Taiwanese brand WorldMax has earned a well-deserved reputation for its keenly-priced snare drums.
From the company’s ranks we have a Black Dawg 14"x6½" black nickel over brass shell snare for review.
WorldMax manufactures more than one type of brass-shelled snare and this particular model is from the company’s most affordable line. The drum has undoubtedly been inspired by Ludwig’s legendary Black Beauty snare, hence the tongue-in-cheek Black Dawg moniker.
The beaded brass shell is 1.3mm thick and has been expertly black nickel-plated and then polished, making for a flawless appearance. The finish is not just about looks - the black nickel also influences the response of the drum, adding a degree of darkness and focus. A tidy weld is only visible on the inside and the shell is also exceptionally round with a divergence of only 1mm over the entire circumference.
Bearing edges are folded over at 45 degrees with generous snare beds incorporated into the resonant side. Ten chrome double-ended tube lugs encircle the shell while 2.3mm triple-flanged hoops (again in chrome) tension down onto Taiwanese-made Remo heads.
Brass is an inherently warm and musical alloy - that’s why an entire orchestral section is named after it - and the qualities it brings to wind instruments are also present in drums. Straight out of the box this snare rings true in all the right areas.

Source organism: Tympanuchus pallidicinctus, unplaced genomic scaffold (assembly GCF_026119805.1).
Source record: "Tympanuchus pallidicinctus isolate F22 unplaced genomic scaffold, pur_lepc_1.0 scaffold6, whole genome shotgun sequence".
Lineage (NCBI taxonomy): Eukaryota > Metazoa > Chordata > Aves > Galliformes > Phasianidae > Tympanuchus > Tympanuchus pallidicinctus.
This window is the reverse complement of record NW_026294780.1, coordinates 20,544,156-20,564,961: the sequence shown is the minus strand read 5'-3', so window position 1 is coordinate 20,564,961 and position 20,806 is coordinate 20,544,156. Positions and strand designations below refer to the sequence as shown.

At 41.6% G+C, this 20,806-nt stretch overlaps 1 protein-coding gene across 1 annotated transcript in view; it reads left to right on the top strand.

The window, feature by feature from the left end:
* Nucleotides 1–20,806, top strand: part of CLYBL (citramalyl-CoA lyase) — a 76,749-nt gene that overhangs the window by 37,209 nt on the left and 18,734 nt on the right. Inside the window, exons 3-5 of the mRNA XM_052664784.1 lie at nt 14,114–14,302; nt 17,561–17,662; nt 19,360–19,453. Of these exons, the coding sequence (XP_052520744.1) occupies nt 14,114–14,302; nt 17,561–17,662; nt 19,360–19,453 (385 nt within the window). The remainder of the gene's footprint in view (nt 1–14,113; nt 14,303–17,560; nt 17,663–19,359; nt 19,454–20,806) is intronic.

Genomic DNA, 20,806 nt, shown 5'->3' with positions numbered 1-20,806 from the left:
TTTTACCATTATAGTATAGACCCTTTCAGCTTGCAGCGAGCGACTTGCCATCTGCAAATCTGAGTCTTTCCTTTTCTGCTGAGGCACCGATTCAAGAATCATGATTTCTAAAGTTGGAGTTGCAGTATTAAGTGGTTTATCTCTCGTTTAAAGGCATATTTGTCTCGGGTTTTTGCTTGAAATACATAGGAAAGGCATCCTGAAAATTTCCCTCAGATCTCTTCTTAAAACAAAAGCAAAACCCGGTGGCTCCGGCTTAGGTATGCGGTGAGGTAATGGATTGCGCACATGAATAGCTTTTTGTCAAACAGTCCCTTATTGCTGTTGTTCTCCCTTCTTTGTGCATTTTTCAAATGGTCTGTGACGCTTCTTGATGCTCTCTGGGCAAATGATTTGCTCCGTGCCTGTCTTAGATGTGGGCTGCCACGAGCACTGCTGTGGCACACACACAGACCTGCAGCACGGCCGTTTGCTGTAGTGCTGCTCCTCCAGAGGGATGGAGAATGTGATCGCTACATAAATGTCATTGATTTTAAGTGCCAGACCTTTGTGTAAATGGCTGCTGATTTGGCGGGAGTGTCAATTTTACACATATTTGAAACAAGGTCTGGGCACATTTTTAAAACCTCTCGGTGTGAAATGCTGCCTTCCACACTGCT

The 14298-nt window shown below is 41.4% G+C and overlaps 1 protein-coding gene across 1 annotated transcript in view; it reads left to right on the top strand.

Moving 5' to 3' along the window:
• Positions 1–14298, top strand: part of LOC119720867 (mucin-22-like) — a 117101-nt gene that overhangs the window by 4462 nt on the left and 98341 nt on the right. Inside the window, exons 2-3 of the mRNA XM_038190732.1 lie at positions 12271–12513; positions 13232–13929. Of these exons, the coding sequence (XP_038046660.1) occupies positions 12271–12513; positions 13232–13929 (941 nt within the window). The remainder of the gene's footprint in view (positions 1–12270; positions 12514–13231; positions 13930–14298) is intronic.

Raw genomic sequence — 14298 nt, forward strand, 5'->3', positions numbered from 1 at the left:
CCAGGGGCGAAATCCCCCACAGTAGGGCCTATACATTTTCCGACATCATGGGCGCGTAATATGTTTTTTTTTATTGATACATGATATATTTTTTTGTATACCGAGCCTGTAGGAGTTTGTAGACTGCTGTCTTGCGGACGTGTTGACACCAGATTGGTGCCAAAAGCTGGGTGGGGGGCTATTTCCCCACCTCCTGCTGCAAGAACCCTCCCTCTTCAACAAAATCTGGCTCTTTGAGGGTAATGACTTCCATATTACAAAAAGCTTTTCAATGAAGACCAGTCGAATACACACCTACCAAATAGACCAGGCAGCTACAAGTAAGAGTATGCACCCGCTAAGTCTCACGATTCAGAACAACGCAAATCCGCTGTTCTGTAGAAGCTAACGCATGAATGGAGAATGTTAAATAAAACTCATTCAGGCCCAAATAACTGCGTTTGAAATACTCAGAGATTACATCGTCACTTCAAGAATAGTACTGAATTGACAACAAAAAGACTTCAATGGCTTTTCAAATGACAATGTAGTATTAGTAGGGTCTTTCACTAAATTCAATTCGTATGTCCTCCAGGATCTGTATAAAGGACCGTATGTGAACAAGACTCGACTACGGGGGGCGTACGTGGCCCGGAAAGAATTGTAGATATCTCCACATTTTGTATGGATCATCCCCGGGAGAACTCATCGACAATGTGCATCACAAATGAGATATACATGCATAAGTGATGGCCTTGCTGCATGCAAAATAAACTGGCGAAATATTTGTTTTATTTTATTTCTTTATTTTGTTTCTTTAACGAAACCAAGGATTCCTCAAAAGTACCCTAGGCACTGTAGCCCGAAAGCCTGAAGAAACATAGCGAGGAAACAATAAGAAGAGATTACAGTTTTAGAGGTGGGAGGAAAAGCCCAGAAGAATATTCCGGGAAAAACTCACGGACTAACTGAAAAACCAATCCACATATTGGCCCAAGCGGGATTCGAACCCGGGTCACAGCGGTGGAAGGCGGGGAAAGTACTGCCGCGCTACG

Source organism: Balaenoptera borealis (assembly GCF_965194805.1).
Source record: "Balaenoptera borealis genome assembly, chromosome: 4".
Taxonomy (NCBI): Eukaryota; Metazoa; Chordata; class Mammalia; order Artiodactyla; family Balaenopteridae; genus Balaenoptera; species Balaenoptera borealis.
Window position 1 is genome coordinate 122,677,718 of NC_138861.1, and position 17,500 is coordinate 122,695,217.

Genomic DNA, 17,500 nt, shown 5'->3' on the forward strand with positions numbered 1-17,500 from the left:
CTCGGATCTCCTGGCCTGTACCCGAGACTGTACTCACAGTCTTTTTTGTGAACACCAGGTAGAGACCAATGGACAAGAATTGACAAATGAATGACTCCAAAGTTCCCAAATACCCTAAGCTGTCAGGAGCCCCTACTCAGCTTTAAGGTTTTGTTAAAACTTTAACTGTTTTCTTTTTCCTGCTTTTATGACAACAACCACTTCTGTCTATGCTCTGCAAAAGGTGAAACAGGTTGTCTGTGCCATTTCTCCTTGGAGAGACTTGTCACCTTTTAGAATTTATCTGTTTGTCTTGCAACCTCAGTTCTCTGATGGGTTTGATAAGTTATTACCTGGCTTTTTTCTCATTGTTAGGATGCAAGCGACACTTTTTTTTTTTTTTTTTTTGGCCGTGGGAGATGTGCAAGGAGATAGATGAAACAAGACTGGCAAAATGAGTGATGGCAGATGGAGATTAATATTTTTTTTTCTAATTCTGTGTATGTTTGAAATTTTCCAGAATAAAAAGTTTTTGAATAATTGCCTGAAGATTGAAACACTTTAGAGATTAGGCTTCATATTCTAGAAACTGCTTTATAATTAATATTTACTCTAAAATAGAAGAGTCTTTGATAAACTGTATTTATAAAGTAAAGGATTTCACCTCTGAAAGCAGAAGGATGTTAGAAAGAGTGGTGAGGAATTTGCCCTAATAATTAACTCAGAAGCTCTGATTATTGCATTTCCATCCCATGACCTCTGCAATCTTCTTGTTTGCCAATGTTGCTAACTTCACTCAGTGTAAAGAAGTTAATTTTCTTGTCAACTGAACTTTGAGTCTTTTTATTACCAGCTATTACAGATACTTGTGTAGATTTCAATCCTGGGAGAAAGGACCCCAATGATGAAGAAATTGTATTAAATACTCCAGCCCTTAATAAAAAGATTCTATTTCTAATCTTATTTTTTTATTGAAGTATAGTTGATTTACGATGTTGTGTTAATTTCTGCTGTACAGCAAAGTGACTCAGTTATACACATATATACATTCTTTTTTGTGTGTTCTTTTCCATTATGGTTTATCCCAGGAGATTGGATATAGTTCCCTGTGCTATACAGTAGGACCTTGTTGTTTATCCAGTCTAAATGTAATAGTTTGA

Tuned up it gives an ear-popping crack, while lower down it delivers irresistible crunch; midway between the two finds a near-perfect blend of both characteristics. Brass typically manages to cut through without sounding harsh, and that’s definitely the case here - it’s loud and authoritative but there’s a sweetness present.
The drum’s generous 6½" depth, meanwhile, means that the note is always full rather than sounding snappy.
We took the snare on a dep ska gig where we cranked the batter head up to biscuit tin tensions. By flicking the snare wires off we used it as a makeshift (but convincing) timbale at points in the set. The slightly sticky action of the lever was the only obvious clue to its humble pricepoint - sonically, it hit the spot.